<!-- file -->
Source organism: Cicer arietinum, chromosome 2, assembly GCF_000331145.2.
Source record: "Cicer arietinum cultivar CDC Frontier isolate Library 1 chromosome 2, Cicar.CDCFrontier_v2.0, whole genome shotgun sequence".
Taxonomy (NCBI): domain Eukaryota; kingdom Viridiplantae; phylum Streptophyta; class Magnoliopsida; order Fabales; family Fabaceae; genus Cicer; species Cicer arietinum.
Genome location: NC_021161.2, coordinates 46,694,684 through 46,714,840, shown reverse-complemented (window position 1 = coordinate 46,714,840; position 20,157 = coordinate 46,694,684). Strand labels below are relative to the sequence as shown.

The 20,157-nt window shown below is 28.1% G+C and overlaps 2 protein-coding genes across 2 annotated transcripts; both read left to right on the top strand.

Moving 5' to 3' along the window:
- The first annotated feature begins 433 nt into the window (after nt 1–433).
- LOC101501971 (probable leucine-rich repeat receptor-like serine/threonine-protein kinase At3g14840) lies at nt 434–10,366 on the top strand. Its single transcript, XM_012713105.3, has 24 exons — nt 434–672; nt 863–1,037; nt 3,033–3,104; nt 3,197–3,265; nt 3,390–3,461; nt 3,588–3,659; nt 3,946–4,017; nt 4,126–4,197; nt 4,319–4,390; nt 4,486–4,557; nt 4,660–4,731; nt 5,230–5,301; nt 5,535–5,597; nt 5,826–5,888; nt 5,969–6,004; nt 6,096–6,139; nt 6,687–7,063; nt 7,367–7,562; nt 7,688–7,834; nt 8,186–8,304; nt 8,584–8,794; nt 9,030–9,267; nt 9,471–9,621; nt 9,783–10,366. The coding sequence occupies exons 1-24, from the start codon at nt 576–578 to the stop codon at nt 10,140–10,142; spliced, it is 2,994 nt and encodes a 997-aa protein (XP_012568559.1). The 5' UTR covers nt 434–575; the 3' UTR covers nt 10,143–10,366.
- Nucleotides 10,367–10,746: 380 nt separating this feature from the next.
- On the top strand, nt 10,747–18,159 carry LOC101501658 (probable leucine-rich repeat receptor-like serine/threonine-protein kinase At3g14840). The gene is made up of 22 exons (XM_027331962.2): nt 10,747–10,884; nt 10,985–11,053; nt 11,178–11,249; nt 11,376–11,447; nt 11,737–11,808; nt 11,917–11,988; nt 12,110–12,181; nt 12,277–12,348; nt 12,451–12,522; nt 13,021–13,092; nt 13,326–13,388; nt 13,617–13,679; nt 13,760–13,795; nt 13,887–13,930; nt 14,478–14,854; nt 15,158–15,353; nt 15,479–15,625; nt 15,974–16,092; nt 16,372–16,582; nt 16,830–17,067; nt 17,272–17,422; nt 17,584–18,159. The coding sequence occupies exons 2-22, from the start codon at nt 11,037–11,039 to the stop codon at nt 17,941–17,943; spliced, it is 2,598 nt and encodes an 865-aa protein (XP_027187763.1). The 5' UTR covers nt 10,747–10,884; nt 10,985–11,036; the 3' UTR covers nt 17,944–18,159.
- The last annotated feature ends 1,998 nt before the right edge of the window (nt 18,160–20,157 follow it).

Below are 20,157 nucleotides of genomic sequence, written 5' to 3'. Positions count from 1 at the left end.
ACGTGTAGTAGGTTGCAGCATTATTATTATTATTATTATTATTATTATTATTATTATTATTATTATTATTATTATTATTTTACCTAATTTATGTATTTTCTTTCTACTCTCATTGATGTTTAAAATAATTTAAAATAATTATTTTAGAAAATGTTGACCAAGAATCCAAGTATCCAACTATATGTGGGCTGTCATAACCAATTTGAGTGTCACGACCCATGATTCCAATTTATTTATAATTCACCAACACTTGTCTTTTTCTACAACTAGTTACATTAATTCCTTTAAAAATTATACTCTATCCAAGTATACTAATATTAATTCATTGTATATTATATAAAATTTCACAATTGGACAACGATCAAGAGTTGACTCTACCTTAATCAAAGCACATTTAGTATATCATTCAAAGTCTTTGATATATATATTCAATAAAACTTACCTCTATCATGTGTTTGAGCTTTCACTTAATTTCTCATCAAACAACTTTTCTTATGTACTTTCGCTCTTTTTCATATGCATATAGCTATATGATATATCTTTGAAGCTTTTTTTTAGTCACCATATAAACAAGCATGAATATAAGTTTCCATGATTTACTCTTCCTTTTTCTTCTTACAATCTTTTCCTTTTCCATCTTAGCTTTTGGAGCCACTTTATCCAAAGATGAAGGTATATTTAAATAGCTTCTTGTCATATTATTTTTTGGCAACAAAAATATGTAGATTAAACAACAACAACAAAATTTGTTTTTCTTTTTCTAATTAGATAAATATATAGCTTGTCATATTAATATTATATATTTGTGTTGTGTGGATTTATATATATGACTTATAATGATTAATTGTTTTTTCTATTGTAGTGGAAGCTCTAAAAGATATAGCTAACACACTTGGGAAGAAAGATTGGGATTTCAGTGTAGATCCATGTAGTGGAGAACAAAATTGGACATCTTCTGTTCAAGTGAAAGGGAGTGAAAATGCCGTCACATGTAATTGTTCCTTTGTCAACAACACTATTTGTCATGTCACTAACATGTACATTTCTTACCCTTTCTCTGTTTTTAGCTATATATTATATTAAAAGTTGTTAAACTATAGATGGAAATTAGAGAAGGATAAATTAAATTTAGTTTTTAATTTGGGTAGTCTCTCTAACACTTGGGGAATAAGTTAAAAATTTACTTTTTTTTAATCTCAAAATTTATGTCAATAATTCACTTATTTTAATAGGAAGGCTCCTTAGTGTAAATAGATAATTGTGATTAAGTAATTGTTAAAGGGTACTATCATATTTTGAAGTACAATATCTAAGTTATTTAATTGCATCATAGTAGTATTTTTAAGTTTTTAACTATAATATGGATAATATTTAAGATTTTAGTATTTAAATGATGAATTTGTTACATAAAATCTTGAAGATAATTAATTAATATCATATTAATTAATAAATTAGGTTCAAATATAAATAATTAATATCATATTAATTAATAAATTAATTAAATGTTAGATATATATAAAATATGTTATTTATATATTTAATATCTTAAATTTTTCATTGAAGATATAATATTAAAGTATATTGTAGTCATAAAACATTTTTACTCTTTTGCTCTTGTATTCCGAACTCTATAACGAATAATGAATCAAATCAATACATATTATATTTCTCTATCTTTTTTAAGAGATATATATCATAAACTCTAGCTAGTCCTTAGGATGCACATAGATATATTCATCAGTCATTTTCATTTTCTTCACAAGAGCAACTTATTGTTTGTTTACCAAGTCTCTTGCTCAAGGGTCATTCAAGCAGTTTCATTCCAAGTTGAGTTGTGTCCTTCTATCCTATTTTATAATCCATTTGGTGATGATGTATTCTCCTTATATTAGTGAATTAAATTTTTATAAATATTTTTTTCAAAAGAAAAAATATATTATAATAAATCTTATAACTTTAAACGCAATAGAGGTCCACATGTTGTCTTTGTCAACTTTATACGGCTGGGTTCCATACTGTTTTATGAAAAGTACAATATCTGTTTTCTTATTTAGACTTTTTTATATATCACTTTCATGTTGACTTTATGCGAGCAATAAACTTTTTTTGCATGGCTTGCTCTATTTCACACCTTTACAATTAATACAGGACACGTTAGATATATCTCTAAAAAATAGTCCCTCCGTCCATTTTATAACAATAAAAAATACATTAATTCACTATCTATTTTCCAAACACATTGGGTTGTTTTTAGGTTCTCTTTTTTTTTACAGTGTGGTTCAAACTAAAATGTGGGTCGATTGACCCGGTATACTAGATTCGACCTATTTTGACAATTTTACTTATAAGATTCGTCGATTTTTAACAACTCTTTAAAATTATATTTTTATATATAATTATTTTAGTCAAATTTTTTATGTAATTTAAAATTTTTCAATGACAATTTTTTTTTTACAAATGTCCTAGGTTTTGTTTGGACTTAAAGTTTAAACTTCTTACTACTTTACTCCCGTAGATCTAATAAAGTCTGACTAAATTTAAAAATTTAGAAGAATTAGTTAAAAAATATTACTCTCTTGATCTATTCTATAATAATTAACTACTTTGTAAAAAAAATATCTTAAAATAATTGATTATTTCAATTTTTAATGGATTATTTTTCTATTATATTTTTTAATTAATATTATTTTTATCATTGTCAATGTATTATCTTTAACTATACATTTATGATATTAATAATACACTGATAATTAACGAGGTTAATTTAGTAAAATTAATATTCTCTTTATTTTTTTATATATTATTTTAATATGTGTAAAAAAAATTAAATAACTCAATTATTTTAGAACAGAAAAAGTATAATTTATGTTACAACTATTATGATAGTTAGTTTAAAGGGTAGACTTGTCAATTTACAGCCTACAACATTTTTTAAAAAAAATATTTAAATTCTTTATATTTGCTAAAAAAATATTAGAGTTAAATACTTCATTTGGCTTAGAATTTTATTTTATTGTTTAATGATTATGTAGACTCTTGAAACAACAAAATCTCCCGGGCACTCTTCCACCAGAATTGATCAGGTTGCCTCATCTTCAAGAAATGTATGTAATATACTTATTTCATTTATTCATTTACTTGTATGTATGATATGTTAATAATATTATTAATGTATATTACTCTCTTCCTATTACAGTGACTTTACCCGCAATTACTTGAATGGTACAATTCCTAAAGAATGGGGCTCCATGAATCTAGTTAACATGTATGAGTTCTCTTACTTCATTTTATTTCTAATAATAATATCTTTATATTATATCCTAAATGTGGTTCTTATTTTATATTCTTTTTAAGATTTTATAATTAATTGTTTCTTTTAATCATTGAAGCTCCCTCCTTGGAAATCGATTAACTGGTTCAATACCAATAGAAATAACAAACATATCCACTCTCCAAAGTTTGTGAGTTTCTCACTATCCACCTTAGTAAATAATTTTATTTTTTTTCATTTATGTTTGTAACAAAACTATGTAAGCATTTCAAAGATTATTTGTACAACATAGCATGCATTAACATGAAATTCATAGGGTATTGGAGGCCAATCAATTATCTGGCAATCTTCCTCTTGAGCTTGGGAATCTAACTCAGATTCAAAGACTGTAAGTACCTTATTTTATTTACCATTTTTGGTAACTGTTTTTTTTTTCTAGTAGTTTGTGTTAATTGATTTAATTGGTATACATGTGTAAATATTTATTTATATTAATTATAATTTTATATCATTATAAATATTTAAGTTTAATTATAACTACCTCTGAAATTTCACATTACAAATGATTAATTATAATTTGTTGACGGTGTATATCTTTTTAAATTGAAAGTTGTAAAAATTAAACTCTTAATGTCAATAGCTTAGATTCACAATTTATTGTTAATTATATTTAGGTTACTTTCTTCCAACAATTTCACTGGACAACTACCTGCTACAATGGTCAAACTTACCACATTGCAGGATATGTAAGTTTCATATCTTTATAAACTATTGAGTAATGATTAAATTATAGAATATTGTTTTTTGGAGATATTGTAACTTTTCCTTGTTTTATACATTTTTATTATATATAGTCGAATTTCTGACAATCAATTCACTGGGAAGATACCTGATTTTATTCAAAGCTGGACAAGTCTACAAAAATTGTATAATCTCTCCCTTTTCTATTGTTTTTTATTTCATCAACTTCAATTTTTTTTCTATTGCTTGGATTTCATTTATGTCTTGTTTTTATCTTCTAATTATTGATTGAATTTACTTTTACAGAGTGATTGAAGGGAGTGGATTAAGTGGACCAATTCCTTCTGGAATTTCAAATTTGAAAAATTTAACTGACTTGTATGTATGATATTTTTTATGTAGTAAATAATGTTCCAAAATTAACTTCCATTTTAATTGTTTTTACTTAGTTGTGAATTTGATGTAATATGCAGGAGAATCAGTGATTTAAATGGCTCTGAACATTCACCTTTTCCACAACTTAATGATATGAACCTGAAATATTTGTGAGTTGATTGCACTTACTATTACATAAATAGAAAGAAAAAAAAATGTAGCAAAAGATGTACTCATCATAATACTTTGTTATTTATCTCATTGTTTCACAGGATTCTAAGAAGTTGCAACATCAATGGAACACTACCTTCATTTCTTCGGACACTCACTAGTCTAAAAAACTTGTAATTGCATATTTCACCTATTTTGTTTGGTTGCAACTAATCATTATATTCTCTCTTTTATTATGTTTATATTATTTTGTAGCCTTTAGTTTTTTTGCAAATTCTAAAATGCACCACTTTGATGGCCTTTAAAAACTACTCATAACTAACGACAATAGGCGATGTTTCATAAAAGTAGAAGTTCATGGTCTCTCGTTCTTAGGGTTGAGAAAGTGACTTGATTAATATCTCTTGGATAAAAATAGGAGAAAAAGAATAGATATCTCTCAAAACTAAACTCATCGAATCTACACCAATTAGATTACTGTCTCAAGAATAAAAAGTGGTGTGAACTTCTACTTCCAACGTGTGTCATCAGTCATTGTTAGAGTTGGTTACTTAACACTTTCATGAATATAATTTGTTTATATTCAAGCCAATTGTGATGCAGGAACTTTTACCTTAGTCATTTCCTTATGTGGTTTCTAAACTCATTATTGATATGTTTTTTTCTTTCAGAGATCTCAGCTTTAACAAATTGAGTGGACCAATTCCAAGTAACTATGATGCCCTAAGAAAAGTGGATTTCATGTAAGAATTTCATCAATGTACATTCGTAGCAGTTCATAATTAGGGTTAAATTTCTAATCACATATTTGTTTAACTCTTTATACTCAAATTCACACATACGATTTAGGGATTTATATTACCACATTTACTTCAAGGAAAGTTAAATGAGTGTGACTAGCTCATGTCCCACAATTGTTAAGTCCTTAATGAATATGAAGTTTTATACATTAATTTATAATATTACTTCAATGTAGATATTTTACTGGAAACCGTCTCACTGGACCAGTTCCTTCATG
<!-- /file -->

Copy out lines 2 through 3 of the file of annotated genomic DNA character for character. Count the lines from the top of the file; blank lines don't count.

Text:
Source record: "Cicer arietinum cultivar CDC Frontier isolate Library 1 chromosome 2, Cicar.CDCFrontier_v2.0, whole genome shotgun sequence".
Taxonomy (NCBI): domain Eukaryota; kingdom Viridiplantae; phylum Streptophyta; class Magnoliopsida; order Fabales; family Fabaceae; genus Cicer; species Cicer arietinum.